In Barbados, the banyan tree was the first sight seen by Pedro A Campos, a Portuguese explorer, when his ship reached the island in 1536. In Indonesia, the banyan tree is one of the country’s symbols. It reminds us that humans are just a tiny, tiny speck compared to the 80-million-year-old history of the mighty resan.
In Gunungkidul, thousands of resan grow on the edges of tuks, sources, springs, rivers, ponds, and other sacred places. Unfortunately, countless resan have been left to die or cut down by humans. Yet these resans have lived and sustained long before the village was inhabited by humans. It is very common for the name of a resan to become the name of a hamlet or village. For example, villages or areas named Bejiharjo, Bulu, Kedung Poh, Ngringin Sari, Gayam, Cangkringan, Pakem, or Timoho in Yogyakarta. If traced again, there are resans with the same name in one place or at one time.
According to some Gunungkidul Resan activists, resan comes from the colloquial word wreksa (tree). In the daily dialect, the word wreksan is simplified by the speakers into resan. The word wreksa (tree) is close to the word reksa which means ‘guard’. So, resan is then interpreted as a ‘guardian’ (pangreksa) for humans and the environment.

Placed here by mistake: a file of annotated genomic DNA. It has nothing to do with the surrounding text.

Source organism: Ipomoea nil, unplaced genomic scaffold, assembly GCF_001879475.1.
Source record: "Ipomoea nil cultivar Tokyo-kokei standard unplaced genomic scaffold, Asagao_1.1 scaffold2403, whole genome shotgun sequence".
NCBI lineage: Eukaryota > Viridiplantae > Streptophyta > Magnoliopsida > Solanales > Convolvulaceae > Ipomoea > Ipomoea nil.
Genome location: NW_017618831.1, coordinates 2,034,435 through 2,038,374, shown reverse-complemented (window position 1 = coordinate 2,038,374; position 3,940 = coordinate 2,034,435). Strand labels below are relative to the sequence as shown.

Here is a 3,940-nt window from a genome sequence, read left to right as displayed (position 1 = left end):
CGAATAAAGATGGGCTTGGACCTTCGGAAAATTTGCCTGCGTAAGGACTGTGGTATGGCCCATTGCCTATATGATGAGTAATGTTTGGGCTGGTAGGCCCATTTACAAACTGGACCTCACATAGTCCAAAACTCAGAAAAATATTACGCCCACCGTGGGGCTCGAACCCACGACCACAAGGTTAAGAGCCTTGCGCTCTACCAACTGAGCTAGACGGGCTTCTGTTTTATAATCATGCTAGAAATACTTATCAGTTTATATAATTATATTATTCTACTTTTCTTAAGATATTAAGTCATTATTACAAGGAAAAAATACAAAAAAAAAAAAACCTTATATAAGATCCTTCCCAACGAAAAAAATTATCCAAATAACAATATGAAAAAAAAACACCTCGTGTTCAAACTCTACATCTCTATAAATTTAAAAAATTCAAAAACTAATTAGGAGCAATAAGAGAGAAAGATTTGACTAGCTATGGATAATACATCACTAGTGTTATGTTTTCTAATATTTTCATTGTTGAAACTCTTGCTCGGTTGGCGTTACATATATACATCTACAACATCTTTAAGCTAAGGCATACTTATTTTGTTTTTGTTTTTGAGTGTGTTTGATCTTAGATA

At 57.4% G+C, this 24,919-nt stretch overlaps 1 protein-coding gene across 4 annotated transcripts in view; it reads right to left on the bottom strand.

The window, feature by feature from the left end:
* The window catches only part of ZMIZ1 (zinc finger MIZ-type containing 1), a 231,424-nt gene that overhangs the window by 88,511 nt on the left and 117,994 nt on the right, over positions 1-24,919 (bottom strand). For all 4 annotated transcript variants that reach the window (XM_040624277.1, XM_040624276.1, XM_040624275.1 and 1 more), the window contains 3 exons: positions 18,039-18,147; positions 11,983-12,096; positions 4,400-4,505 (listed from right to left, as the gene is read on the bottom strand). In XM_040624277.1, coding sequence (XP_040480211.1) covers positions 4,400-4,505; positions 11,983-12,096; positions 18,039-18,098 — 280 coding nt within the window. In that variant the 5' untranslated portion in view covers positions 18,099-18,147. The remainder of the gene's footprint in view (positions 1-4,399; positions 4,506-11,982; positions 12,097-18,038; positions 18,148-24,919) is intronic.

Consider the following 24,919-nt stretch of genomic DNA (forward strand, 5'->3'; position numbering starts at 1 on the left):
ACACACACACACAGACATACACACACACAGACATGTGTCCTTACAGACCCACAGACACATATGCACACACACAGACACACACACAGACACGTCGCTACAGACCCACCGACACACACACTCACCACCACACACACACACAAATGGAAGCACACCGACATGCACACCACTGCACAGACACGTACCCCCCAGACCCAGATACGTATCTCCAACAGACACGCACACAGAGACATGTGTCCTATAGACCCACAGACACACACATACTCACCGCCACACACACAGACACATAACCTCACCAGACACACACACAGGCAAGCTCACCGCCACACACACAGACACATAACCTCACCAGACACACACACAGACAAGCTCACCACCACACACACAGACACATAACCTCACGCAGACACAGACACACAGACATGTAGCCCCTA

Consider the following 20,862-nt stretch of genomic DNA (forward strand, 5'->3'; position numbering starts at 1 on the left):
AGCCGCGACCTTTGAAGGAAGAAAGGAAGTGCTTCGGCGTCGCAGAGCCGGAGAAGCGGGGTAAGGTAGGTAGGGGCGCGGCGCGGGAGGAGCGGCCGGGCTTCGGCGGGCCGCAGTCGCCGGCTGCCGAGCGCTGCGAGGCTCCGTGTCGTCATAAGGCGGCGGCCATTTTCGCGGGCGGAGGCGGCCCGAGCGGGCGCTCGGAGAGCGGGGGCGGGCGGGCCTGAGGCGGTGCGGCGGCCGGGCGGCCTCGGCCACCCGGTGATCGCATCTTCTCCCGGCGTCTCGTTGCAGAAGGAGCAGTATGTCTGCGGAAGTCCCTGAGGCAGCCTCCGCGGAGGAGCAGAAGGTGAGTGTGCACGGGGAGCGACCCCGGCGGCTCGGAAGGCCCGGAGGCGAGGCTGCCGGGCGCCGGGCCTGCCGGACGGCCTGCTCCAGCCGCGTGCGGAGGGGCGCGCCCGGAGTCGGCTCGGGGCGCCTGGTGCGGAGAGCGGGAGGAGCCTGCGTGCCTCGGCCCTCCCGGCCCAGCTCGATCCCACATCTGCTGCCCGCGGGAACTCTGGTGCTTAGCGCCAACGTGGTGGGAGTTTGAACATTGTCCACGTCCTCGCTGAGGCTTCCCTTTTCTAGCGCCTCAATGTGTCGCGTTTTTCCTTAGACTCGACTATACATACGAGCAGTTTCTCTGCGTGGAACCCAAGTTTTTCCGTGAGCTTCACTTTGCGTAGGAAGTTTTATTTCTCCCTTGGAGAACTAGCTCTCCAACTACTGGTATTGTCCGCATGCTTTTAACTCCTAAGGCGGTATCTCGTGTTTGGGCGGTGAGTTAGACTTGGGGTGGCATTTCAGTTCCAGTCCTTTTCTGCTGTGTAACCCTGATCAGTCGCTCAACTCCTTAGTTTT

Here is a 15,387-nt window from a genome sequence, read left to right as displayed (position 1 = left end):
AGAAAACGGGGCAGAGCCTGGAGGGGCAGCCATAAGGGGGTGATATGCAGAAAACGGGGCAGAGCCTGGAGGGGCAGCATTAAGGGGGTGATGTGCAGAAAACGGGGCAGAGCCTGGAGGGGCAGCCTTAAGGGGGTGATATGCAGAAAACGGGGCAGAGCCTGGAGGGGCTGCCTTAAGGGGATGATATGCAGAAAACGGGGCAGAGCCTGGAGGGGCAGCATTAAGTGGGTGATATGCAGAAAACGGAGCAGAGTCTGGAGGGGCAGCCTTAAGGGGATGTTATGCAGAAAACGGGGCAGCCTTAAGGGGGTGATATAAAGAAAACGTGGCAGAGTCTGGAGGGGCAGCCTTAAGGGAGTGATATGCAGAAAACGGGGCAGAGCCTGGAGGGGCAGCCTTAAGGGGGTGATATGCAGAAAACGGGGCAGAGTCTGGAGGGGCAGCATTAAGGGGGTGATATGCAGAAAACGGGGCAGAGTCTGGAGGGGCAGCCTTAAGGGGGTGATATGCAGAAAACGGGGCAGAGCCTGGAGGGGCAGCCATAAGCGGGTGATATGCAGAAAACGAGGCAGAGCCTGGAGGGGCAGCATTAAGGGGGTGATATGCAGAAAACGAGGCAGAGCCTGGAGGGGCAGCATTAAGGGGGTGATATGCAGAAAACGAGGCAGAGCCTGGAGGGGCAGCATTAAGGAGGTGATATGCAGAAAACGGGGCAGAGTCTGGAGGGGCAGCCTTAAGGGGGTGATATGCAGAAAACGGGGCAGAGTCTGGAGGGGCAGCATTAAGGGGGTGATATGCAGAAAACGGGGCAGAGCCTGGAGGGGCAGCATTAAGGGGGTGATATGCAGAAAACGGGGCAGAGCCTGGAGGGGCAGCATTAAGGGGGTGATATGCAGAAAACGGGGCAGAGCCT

Physically, a resan is the guardian of a water source. Thousands of tuk or water sources and hundreds of ponds scattered across Gunungkidul have supported the community for centuries. Some of the natural ponds and water sources that are still beautiful and utilized by Gunungkidul residents are Telaga Winong, Sumber Ponjong, and Sumber Gedaren. Every day, local residents come to the ponds and sources to bathe, wash, fish, or simply relax and mingle. Resan trees, whether banyan, klumpit, jambu klampok, winong, or others, grow around the ponds and water sources.
Inwardly, resan is the guardian of ancestral manners and knowledge. In the knowledge system of the Javanese kulawangsa resan is also believed to be petunggon: a marker or guardian of territory. There is a legend about a wanderer who took shelter under a resan and then built his own civilization as the ‘forerunner’ or ‘bibit kawit’ ancestor there. To honor the ancestral figure, the community then performs a ritual of praying under the resan complete with offerings: grilled chicken, tumpeng, and market snacks.